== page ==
That a subject strives in two directions for a comprehensive vision of the world and for the ground of his own individual subjectivity means that inevitably the agent is drawn into various conflicts among basic orientations. The tensions between subjectivity and the view of ourselves as belonging to one world — whether that one world is conceived naturalistically or in terms of a more metaphysical or religious view of the world as a totality — means that the thought that tries to comprehend how conscious life is to be conceived must, as Kant more or less understood, itself be “extrapolating”, “synthetic” and “postulating” in character. Such “extrapolating thought”, however, need not be idle speculation, nor need it or should it fall prey to the temptation to give some kind of trivializing advice about life. Rather, it must prove itself to be consistent and defensible against its alternatives; it must, that is, be “philosophical” in the stricter and not the more metaphorical sense. Where Kant went wrong was in not understanding this spontaneity as realizing itself in a “dynamic of life” set in motion by the “fact of subjectivity” itself: an organism is a “subject” that possesses self-knowledge in a “process” of life, and in humans that means it must establish a “balance among identities” as we come to terms with these competing orientations.

The dynamic that sets in motion this move to rigorous philosophical thought is further reinforced by the fact that this self-knowing subject is, as a self-knowing subject, rather formal and empty but is also at the same time an individual who co-exists with others. How are we to understand this subjective “form” that is always already individualized? That is a philosophical question, but it is also an existential question that each individual must face, a question about what the Romantic idealists liked to call (rather portentously) “the absolute”. The original Heideggerian idea that we are simply “finite” and cannot make the whole intelligible to ourselves is neither individually nor philosophically satisfying (even though there is the nagging anxiety that, after all, it may well turn out to be true). The Romantic impulse to wholeness remains, and the finite individual wishes to comprehend what kind of knowledge he or she could possibly have about whether what seems to matter in his or her own individual life “really” matters.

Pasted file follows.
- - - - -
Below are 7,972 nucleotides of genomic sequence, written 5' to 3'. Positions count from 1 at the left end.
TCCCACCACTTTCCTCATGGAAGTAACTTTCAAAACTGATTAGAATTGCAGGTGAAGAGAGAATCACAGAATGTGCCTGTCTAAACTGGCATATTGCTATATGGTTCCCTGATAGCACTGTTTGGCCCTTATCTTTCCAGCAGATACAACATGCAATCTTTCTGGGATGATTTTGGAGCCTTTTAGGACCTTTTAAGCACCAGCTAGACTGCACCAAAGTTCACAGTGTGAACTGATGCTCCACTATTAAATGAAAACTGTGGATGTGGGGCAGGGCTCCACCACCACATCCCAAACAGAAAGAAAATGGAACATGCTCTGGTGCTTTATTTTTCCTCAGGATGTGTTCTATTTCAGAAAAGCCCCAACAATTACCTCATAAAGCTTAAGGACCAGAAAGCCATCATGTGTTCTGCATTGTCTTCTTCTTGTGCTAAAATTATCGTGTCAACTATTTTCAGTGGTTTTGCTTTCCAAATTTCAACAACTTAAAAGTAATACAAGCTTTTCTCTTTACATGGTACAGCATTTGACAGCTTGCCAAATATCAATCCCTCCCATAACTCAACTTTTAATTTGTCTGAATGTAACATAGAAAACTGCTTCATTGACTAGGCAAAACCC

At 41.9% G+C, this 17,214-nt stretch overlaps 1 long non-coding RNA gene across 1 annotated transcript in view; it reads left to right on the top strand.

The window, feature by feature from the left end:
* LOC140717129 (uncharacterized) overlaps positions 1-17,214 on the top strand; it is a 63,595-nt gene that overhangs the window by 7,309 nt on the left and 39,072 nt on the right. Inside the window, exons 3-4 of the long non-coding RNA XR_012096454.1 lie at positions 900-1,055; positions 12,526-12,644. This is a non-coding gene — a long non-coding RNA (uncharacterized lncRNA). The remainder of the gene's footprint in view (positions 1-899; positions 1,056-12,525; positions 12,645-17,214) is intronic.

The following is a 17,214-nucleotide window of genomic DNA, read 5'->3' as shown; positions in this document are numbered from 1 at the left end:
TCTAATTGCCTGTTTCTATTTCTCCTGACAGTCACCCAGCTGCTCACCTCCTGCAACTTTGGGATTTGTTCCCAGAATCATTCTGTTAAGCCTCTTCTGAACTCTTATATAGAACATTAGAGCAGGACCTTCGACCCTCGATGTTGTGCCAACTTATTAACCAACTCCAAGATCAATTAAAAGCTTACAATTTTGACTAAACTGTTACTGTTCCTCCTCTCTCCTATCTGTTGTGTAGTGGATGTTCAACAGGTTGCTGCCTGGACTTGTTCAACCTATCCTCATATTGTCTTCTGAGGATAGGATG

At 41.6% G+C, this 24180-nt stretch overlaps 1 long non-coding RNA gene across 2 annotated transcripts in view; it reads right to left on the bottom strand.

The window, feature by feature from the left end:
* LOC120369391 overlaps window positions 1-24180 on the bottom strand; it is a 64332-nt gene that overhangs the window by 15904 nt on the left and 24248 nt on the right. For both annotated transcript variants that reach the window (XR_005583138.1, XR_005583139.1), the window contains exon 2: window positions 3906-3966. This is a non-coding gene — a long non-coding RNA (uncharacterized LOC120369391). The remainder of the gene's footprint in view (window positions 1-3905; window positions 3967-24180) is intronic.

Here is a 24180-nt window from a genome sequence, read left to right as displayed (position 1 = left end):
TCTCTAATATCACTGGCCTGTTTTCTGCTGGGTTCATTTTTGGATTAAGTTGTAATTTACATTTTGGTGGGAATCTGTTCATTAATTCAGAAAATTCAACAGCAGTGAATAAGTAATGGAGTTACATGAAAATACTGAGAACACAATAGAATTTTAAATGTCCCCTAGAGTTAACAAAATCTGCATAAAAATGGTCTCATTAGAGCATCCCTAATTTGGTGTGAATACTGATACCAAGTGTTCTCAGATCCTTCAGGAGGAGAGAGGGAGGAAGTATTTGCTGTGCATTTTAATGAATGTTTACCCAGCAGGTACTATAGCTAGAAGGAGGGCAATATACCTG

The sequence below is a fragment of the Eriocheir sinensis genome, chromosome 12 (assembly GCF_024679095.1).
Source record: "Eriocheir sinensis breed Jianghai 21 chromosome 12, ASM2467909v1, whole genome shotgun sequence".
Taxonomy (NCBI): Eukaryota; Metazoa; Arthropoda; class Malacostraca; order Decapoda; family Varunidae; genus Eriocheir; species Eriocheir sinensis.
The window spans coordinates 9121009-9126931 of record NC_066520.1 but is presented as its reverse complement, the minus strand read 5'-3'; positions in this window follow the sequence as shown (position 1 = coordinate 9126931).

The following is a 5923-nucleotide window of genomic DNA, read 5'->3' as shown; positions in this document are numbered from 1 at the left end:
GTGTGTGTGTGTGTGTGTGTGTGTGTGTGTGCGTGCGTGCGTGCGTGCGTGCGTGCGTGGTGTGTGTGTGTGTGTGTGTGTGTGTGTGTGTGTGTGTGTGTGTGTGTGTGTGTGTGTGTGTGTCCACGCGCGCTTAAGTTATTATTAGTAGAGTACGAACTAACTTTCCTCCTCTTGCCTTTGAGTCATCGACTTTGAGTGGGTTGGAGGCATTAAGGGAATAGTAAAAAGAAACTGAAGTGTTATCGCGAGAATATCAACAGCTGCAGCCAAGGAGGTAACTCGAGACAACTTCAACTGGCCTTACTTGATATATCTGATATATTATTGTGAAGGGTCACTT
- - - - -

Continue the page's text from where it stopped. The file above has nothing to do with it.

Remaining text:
Clearly, for “we moderns” that issue also concerns whether we are or can be “free”. In his longest (and concluding) chapter, Henrich sketches out what he takes to be an up-to-date version of the Kantian conception of freedom. One can never have certain knowledge that one has acted freely, and one cannot observe an act of freedom as an event in the world; freedom can only be known “inwardly” — it can only be known by a subject who already understands himself as free. On the other hand, the line of thought that leads us to the conclusion that all events are caused and that we cannot be free is itself also unavoidable. Henrich spends a lot of time arguing that this seems to be both the unavoidable conclusion and explaining why it would weigh heavily against everything he has said, only to conclude that such a line of thought is going down the wrong path. Kant’s own mistake here was to see that the core element of freedom that needed explanation had to lie in our capacity to deliberate among competing grounds and thus to exercise a kind of self-causality (or causality by reason).